The need to recruit 3,000 new entrants to the forestry sector by 2025 – and a potential solution in the form of the UK’s military veterans – was the focus of the latest meeting of the APPGF.

Following a lengthy discussion, attendees had the chance to ask questions of the gathered panel. 

READ MORE: Could military leavers be the solution to forestry's skills shortages?

You can read our in-depth report here. 

Q. “Scott, do you think people know forestry jobs are out there?”
A. Scott Cooper, Forestry England: “Ex-service colleagues do not know to look on the civil service website for jobs within Forestry England. They are not well advertised.”

Q. “Richard, are there any further ‘asks’ in order for you to get the knowledge of forestry out there?”
A. Richard Hunter, Confor: “For all aspects of forestry, we need to show people how they can play a role within it. The military, career-changers, and young people, we need to show that forestry is a career, to ensure entry routes are available, and signpost the next steps – a course or college. The APPG must consider how to support colleges. Only three UK universities offer forestry (Bangor, Cumbria/Ambleside and UHI Inverness). The others lost their provision through lack of numbers. The ‘growing of timber’ element is being lost. There is nowhere for new people to train.”

Comment by Lord Colgrain, an APPG vice-chair: “Physically having equipment to show students seems to make a difference. In Kent, Hadlow College (land-based college) has a big campus. Kent has an increasing number of woodchip power stations, so there is commercial work. Kent also has a number of regiments. Might it be worth making a representation to Hadlow to showcase forestry in the South East?”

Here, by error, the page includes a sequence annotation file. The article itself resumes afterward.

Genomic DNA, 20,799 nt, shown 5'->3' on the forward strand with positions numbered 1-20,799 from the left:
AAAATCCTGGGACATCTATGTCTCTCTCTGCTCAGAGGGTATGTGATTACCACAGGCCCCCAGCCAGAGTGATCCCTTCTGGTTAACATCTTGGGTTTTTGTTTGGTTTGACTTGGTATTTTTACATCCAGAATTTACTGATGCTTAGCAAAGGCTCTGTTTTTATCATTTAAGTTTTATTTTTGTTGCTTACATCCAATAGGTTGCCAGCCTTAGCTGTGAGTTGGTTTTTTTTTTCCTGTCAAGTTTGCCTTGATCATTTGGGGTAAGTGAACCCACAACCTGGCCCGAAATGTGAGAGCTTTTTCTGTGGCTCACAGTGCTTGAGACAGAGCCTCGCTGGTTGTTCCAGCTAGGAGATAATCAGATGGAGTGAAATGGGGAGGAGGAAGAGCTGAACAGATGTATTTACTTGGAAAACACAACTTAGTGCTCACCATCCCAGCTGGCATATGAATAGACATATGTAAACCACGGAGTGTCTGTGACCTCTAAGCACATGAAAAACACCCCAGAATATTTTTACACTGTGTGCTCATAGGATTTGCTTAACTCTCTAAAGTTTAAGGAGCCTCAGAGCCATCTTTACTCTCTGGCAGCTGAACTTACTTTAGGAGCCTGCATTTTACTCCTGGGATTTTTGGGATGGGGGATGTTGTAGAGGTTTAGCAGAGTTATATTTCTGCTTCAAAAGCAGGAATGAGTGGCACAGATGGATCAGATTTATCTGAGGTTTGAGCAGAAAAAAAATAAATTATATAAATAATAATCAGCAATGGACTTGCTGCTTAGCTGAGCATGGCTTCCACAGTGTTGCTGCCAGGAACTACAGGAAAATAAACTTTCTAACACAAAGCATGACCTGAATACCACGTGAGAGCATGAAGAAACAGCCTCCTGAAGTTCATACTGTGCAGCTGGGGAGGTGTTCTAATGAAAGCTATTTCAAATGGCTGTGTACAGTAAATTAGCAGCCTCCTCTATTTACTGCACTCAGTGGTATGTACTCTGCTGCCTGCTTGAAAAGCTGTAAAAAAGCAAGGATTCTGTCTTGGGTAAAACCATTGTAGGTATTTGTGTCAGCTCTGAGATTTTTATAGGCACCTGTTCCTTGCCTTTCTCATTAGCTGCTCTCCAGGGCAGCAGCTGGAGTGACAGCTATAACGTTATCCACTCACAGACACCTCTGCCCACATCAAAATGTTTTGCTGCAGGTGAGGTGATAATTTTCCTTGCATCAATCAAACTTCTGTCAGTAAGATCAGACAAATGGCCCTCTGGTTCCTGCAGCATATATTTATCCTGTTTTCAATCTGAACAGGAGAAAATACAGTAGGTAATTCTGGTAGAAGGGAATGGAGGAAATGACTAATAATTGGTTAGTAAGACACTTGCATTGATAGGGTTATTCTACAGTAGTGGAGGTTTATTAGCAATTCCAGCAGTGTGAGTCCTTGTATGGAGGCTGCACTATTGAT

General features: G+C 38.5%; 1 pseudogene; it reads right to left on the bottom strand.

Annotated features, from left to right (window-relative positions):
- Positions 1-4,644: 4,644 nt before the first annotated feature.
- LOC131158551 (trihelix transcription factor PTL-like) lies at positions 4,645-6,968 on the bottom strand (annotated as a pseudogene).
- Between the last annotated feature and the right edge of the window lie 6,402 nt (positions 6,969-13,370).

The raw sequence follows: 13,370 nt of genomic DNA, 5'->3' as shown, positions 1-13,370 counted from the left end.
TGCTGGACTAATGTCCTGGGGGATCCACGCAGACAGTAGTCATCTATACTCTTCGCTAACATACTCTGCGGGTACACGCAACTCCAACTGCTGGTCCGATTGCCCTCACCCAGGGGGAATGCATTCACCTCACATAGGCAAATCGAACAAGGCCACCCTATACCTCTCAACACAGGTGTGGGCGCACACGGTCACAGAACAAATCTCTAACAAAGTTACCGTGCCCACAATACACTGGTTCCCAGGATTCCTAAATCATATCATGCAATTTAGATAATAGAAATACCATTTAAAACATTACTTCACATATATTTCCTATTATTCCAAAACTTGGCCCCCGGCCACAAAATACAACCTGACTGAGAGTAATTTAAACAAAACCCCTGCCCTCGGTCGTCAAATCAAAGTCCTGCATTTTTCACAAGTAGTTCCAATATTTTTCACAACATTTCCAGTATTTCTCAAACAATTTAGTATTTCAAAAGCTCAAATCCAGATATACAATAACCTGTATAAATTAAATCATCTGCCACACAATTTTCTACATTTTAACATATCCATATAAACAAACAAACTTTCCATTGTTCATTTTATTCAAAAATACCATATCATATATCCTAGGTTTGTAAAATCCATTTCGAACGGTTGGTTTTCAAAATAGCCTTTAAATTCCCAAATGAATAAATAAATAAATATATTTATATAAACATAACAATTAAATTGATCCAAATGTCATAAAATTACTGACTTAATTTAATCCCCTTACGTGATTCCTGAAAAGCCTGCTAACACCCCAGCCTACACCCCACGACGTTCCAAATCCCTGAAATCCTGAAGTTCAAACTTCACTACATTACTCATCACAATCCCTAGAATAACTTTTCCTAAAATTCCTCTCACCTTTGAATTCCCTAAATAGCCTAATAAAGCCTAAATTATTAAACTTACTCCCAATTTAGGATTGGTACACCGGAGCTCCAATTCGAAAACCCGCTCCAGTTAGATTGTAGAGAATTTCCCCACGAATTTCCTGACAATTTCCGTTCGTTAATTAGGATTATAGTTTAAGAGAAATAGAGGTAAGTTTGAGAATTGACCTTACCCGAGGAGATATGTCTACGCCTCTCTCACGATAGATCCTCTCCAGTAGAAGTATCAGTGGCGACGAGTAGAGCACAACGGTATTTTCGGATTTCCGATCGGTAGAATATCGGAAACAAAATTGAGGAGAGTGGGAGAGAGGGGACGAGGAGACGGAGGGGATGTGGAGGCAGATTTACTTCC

RH: “Absolutely. We need to engage colleges and support them. They are businesses, finance driven, and a forestry course is an expensive cost with low student numbers, so we must consider how to develop the finance, otherwise they won’t touch forestry. The ‘ask’ is more research and more investment for those points of contact. If we lose a student at 15 years old, or a career-changer at the point of change, we don’t see them again for 10 or 15 years, if ever.  We can’t afford to lose people at those transition points in their lives.”

Comment by Lord Clark, an APPG vice-chair: “Charles, there are three colleges down the eastern side of Cumbria, but a large population in the west. A large number of 16–18 year olds are going into the services because it is the only job they can actually find.”
A: Charles Bushby, Scottish Woodlands: “There is a huge problem recruiting into forestry. On the west coast, we have gone into schools to give students (17–18-year-olds) an idea of forestry. Scottish Woodlands recruits from abroad (Australia, America, Belgium) and from the military (an ex-commando and an ex-paratrooper). We have taken biologists, scientists, geographers and a dentist. All come via different routes and have a rewarding career. It is an easy industry to move into once you have the basics right.”

Q. “Scott, is practical experience – getting people onto the tools – a game changer in getting somebody to make that decision?”
A. SC: “Yes. Seeing the machinery, they then know what they are up against. Cab working can be lonely, out for 11 hours a day by yourself. Not everyone enjoys that, but getting people out there and seeing equipment working helps us.”